Pooled analyses (males and females combined)

The methylation levels at three CpGs differed significantly (false discovery rate (FDR) < 0.05) in the comparison between COVID-19 positive (n = 109) and COVID-19 negative (n = 73) (Fig. 3). All the CpGs were hypomethylated. The first CpG, cg22399236, is located on chromosome 18 and is not close to any known gene within at least 30 kb, according to a search in the UCSC Genome Browser using GRCh37/hg19. The second CpG, cg03607951, is in the gene ‘interferon induced protein 44 like’ (IFI44L) on chromosome 1p31.1. Groupwise comparisons of differences in the methylation of this CpG is presented in Supplementary Fig. 7. The third CpG, cg09829636, is in the gene ‘ankyrin repeat domain 9’ (ANKRD9) on chromosome 14q32.31. Among the 109 individuals with information on severity of COVID-19 symptoms, we compared the DNAm levels between 61 cases with severe symptoms and 48 cases with mild symptoms. No statistically significant methylation differences were detected. Further, we compared the DNAm levels between 41 cases classified as having long-COVID and 63 cases in remission. No statistically significant methylation differences were detected.

To visualize the local correlation structure of the three significant CpGs, we generated regional co-methylation plots for each CpG using the coMET R package. cg03607951 and cg09829636 showed a moderate degree of correlation with neighboring CpGs (red patches in the heat map in Fig. 7), whereas cg22399236 showed weak correlations.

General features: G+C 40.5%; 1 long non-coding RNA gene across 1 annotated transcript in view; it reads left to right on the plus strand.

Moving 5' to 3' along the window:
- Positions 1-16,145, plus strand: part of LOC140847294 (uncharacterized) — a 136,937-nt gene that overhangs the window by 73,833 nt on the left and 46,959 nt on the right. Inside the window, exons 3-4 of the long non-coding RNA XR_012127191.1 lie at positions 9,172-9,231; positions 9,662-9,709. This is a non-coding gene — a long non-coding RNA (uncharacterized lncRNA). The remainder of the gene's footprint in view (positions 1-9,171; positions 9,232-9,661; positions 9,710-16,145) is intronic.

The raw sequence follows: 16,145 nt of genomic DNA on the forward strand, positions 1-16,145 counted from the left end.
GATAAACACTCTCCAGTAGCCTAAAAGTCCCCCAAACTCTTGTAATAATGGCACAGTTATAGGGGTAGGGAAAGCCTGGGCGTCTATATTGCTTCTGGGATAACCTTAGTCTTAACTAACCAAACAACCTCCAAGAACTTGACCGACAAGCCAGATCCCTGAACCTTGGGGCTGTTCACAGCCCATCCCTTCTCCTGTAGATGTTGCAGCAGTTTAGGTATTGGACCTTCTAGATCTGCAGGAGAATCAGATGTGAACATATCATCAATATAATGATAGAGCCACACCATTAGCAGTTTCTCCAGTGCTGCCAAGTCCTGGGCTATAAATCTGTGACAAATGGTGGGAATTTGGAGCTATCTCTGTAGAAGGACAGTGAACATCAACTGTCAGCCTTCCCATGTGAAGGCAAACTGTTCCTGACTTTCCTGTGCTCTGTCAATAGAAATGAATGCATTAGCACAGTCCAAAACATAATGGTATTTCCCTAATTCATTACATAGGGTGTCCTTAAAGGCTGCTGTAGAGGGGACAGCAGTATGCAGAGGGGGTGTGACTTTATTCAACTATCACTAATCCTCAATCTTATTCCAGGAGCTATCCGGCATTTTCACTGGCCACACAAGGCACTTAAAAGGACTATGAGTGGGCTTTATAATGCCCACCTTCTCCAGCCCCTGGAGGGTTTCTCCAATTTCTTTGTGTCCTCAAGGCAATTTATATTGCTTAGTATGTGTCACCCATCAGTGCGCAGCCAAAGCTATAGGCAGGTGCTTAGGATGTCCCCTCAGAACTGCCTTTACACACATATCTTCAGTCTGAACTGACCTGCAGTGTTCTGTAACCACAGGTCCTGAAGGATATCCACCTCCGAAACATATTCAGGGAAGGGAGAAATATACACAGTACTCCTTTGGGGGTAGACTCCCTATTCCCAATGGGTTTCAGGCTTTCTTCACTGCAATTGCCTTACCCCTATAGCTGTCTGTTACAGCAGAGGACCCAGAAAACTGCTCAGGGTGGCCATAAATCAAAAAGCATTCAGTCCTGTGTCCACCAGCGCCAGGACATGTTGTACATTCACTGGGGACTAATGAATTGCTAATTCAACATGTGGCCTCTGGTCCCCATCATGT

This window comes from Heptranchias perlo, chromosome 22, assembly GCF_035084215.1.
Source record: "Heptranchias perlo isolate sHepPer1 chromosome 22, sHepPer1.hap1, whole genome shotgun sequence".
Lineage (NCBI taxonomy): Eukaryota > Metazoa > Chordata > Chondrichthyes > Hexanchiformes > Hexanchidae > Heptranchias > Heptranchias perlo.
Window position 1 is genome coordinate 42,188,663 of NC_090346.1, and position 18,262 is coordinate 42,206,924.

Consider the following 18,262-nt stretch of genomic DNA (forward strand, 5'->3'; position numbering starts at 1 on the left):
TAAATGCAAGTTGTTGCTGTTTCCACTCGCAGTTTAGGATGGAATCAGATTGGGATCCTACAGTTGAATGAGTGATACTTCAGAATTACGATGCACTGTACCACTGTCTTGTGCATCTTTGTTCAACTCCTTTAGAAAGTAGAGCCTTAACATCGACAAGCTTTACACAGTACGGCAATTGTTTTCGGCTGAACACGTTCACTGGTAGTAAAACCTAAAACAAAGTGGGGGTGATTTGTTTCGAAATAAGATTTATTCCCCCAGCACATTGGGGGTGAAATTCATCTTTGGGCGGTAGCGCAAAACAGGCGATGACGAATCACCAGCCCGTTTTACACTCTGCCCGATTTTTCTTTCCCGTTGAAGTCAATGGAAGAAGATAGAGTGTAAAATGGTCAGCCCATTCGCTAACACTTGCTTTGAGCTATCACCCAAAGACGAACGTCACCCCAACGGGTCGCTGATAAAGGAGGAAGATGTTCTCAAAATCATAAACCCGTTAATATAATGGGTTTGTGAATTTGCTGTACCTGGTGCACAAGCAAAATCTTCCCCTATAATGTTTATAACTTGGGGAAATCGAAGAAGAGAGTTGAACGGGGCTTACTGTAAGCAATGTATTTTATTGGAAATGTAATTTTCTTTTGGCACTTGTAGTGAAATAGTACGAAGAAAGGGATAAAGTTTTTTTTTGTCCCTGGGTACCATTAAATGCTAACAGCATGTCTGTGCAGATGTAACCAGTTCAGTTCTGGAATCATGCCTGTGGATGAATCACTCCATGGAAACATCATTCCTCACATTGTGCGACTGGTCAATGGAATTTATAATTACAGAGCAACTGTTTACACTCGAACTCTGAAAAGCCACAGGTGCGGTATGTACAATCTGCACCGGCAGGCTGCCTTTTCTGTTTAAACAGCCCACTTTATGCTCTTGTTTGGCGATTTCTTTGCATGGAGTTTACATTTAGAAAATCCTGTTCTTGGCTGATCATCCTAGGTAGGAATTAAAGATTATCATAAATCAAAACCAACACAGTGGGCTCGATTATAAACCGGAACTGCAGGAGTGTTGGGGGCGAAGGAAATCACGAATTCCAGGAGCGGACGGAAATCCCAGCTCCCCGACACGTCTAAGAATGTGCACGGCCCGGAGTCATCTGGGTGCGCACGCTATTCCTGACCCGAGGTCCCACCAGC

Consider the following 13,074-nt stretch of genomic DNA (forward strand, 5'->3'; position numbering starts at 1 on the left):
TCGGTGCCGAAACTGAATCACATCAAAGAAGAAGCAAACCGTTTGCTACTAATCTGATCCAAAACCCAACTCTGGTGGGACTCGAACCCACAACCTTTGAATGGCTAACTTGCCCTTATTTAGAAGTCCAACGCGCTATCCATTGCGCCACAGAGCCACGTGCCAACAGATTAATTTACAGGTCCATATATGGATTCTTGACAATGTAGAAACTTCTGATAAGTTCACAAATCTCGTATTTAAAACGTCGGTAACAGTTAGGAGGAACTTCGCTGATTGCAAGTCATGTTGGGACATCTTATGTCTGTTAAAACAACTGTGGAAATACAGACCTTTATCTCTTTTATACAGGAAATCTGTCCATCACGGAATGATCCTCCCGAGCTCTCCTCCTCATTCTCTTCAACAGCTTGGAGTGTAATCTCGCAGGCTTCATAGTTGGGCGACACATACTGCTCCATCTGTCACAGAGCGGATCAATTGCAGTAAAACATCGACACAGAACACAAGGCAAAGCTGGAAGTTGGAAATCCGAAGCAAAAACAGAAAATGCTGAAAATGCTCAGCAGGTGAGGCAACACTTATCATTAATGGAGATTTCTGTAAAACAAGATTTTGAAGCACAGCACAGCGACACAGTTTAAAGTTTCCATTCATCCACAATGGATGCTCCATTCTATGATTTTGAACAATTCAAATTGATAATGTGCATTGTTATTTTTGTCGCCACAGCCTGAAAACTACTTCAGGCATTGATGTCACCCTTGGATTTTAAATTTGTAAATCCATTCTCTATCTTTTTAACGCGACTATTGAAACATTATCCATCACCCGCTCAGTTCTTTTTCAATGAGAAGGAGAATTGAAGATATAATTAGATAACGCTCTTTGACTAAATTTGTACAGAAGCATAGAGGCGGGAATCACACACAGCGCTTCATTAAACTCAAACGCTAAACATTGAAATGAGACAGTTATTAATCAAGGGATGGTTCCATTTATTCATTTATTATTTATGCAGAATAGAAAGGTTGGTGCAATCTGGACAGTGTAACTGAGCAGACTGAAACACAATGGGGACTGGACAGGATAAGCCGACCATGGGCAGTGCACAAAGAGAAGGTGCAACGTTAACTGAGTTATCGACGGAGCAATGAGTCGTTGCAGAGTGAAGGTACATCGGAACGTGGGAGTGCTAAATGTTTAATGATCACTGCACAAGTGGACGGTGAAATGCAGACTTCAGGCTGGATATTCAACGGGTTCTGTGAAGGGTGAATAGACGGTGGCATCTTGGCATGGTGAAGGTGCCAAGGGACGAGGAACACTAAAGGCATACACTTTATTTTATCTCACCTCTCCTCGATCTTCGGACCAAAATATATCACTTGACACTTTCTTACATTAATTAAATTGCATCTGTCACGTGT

Figure 7
figure 7

Visualization of the three differentially methylated CpGs identified in the COVID-19 positive versus COVID-19 negative comparison. (a) cg22399236 (chr18:20651637) (b) cg03607951 (chr1:79085586) in IFI44L (c) cg09829636 (chr14:102976856) in ANKRD9. The correlation map underneath each plot represents pairwise correlations between any two probes (red for high correlation and blue for low correlation). The plot was generated using the coMET R package71.

In addition, we queried the online mQTL database23 to investigate whether methylation of these CpGs is influenced by common SNPs; in other words, we searched for methylation quantitative trait loci (mQTLs) associated with these CpGs. Both cg03607951 and cg09829636 were associated with several trans-acting mQTLs, but the search output did not show any entries for cg22399236 (Supplementary Table 1).

Sex-stratified analyses